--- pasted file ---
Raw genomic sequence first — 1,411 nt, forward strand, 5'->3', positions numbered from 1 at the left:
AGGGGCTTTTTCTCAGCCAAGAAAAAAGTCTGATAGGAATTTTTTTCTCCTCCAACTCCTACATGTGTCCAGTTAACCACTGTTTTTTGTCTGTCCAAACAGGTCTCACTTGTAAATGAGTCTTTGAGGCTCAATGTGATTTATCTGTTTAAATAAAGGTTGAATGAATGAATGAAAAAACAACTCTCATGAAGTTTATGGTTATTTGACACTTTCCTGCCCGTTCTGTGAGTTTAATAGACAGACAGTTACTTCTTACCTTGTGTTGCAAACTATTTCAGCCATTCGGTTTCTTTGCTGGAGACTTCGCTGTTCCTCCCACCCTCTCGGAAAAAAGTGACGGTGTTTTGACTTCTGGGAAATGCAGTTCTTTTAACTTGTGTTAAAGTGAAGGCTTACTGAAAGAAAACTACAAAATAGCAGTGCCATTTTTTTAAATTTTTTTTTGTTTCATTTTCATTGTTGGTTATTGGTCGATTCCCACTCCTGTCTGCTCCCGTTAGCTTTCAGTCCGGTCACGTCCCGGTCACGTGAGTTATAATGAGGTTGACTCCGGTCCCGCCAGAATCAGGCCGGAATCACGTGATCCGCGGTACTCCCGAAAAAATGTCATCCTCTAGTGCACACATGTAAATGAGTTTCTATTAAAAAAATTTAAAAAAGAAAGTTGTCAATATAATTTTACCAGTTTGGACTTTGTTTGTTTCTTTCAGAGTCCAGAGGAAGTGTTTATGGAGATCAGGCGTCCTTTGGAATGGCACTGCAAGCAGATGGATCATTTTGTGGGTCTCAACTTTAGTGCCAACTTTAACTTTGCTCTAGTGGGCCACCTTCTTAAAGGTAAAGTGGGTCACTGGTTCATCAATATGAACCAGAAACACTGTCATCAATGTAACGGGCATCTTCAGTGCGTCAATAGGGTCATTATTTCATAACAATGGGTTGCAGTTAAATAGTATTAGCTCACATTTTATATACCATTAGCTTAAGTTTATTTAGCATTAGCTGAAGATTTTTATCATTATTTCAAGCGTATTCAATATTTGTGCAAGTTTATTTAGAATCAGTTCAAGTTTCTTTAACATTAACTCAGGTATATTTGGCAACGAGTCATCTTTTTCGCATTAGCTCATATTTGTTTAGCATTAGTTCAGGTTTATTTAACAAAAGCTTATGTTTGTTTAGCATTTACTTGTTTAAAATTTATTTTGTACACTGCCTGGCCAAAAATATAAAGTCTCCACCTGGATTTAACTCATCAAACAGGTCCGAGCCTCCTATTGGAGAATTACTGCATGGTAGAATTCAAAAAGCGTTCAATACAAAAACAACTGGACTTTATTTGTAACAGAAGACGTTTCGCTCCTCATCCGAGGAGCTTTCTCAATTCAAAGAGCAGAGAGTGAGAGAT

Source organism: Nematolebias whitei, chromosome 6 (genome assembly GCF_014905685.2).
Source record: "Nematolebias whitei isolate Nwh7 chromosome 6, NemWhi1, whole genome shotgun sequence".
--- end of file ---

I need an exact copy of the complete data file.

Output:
Raw genomic sequence first — 1,411 nt, forward strand, 5'->3', positions numbered from 1 at the left:
AGGGGCTTTTTCTCAGCCAAGAAAAAAGTCTGATAGGAATTTTTTTCTCCTCCAACTCCTACATGTGTCCAGTTAACCACTGTTTTTTGTCTGTCCAAACAGGTCTCACTTGTAAATGAGTCTTTGAGGCTCAATGTGATTTATCTGTTTAAATAAAGGTTGAATGAATGAATGAAAAAACAACTCTCATGAAGTTTATGGTTATTTGACACTTTCCTGCCCGTTCTGTGAGTTTAATAGACAGACAGTTACTTCTTACCTTGTGTTGCAAACTATTTCAGCCATTCGGTTTCTTTGCTGGAGACTTCGCTGTTCCTCCCACCCTCTCGGAAAAAAGTGACGGTGTTTTGACTTCTGGGAAATGCAGTTCTTTTAACTTGTGTTAAAGTGAAGGCTTACTGAAAGAAAACTACAAAATAGCAGTGCCATTTTTTTAAATTTTTTTTTGTTTCATTTTCATTGTTGGTTATTGGTCGATTCCCACTCCTGTCTGCTCCCGTTAGCTTTCAGTCCGGTCACGTCCCGGTCACGTGAGTTATAATGAGGTTGACTCCGGTCCCGCCAGAATCAGGCCGGAATCACGTGATCCGCGGTACTCCCGAAAAAATGTCATCCTCTAGTGCACACATGTAAATGAGTTTCTATTAAAAAAATTTAAAAAAGAAAGTTGTCAATATAATTTTACCAGTTTGGACTTTGTTTGTTTCTTTCAGAGTCCAGAGGAAGTGTTTATGGAGATCAGGCGTCCTTTGGAATGGCACTGCAAGCAGATGGATCATTTTGTGGGTCTCAACTTTAGTGCCAACTTTAACTTTGCTCTAGTGGGCCACCTTCTTAAAGGTAAAGTGGGTCACTGGTTCATCAATATGAACCAGAAACACTGTCATCAATGTAACGGGCATCTTCAGTGCGTCAATAGGGTCATTATTTCATAACAATGGGTTGCAGTTAAATAGTATTAGCTCACATTTTATATACCATTAGCTTAAGTTTATTTAGCATTAGCTGAAGATTTTTATCATTATTTCAAGCGTATTCAATATTTGTGCAAGTTTATTTAGAATCAGTTCAAGTTTCTTTAACATTAACTCAGGTATATTTGGCAACGAGTCATCTTTTTCGCATTAGCTCATATTTGTTTAGCATTAGTTCAGGTTTATTTAACAAAAGCTTATGTTTGTTTAGCATTTACTTGTTTAAAATTTATTTTGTACACTGCCTGGCCAAAAATATAAAGTCTCCACCTGGATTTAACTCATCAAACAGGTCCGAGCCTCCTATTGGAGAATTACTGCATGGTAGAATTCAAAAAGCGTTCAATACAAAAACAACTGGACTTTATTTGTAACAGAAGACGTTTCGCTCCTCATCCGAGGAGCTTTCTCAATTCAAAGAGCAGAGAGTGAGAGAT

Source organism: Nematolebias whitei, chromosome 6 (genome assembly GCF_014905685.2).
Source record: "Nematolebias whitei isolate Nwh7 chromosome 6, NemWhi1, whole genome shotgun sequence".